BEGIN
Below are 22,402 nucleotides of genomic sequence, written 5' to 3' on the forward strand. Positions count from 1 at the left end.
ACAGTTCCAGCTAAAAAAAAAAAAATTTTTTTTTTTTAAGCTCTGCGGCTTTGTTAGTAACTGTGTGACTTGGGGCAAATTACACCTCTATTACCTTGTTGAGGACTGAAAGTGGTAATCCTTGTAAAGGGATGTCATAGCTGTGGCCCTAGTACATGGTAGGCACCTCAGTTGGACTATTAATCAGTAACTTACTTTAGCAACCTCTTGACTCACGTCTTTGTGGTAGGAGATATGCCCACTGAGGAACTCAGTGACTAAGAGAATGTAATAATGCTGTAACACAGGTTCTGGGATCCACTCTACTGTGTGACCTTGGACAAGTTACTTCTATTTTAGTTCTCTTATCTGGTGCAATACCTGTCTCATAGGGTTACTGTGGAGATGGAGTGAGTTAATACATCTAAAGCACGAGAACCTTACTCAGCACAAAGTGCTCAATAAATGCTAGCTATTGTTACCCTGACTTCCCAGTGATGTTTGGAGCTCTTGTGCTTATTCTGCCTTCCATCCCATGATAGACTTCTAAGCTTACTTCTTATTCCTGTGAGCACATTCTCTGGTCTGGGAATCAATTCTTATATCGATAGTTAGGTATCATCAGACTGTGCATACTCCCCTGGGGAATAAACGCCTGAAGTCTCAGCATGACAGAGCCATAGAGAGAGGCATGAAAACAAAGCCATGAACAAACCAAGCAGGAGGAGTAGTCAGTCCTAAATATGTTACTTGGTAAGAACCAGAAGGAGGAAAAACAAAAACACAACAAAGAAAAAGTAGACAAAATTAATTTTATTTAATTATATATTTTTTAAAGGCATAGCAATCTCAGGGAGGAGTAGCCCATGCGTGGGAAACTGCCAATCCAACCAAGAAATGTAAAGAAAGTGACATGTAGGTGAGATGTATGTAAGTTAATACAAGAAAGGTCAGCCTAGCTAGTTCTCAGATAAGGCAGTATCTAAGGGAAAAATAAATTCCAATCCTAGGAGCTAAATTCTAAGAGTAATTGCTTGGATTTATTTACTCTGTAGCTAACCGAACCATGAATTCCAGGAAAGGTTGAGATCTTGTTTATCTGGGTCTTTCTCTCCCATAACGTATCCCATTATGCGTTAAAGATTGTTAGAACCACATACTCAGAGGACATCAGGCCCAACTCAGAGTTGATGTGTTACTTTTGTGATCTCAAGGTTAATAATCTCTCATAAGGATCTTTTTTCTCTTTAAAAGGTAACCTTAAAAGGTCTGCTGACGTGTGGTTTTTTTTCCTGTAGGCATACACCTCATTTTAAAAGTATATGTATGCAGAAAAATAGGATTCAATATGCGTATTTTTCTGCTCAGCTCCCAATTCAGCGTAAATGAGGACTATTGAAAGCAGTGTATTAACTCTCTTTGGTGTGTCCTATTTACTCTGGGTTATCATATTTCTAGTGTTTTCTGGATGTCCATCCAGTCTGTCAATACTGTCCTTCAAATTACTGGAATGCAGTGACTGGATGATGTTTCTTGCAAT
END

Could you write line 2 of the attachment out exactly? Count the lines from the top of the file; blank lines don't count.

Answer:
ACAGTTCCAGCTAAAAAAAAAAAAATTTTTTTTTTTTAAGCTCTGCGGCTTTGTTAGTAACTGTGTGACTTGGGGCAAATTACACCTCTATTACCTTGTTGAGGACTGAAAGTGGTAATCCTTGTAAAGGGATGTCATAGCTGTGGCCCTAGTACATGGTAGGCACCTCAGTTGGACTATTAATCAGTAACTTACTTTAGCAACCTCTTGACTCACGTCTTTGTGGTAGGAGATATGCCCACTGAGGAACTCAGTGACTAAGAGAATGTAATAATGCTGTAACACAGGTTCTGGGATCCACTCTACTGTGTGACCTTGGACAAGTTACTTCTATTTTAGTTCTCTTATCTGGTGCAATACCTGTCTCATAGGGTTACTGTGGAGATGGAGTGAGTTAATACATCTAAAGCACGAGAACCTTACTCAGCACAAAGTGCTCAATAAATGCTAGCTATTGTTACCCTGACTTCCCAGTGATGTTTGGAGCTCTTGTGCTTATTCTGCCTTCCATCCCATGATAGACTTCTAAGCTTACTTCTTATTCCTGTGAGCACATTCTCTGGTCTGGGAATCAATTCTTATATCGATAGTTAGGTATCATCAGACTGTGCATACTCCCCTGGGGAATAAACGCCTGAAGTCTCAGCATGACAGAGCCATAGAGAGAGGCATGAAAACAAAGCCATGAACAAACCAAGCAGGAGGAGTAGTCAGTCCTAAATATGTTACTTGGTAAGAACCAGAAGGAGGAAAAACAAAAACACAACAAAGAAAAAGTAGACAAAATTAATTTTATTTAATTATATATTTTTTAAAGGCATAGCAATCTCAGGGAGGAGTAGCCCATGCGTGGGAAACTGCCAATCCAACCAAGAAATGTAAAGAAAGTGACATGTAGGTGAGATGTATGTAAGTTAATACAAGAAAGGTCAGCCTAGCTAGTTCTCAGATAAGGCAGTATCTAAGGGAAAAATAAATTCCAATCCTAGGAGCTAAATTCTAAGAGTAATTGCTTGGATTTATTTACTCTGTAGCTAACCGAACCATGAATTCCAGGAAAGGTTGAGATCTTGTTTATCTGGGTCTTTCTCTCCCATAACGTATCCCATTATGCGTTAAAGATTGTTAGAACCACATACTCAGAGGACATCAGGCCCAACTCAGAGTTGATGTGTTACTTTTGTGATCTCAAGGTTAATAATCTCTCATAAGGATCTTTTTTCTCTTTAAAAGGTAACCTTAAAAGGTCTGCTGACGTGTGGTTTTTTTTCCTGTAGGCATACACCTCATTTTAAAAGTATATGTATGCAGAAAAATAGGATTCAATATGCGTATTTTTCTGCTCAGCTCCCAATTCAGCGTAAATGAGGACTATTGAAAGCAGTGTATTAACTCTCTTTGGTGTGTCCTATTTACTCTGGGTTATCATATTTCTAGTGTTTTCTGGATGTCCATCCAGTCTGTCAATACTGTCCTTCAAATTACTGGAATGCAGTGACTGGATGATGTTTCTTGCAAT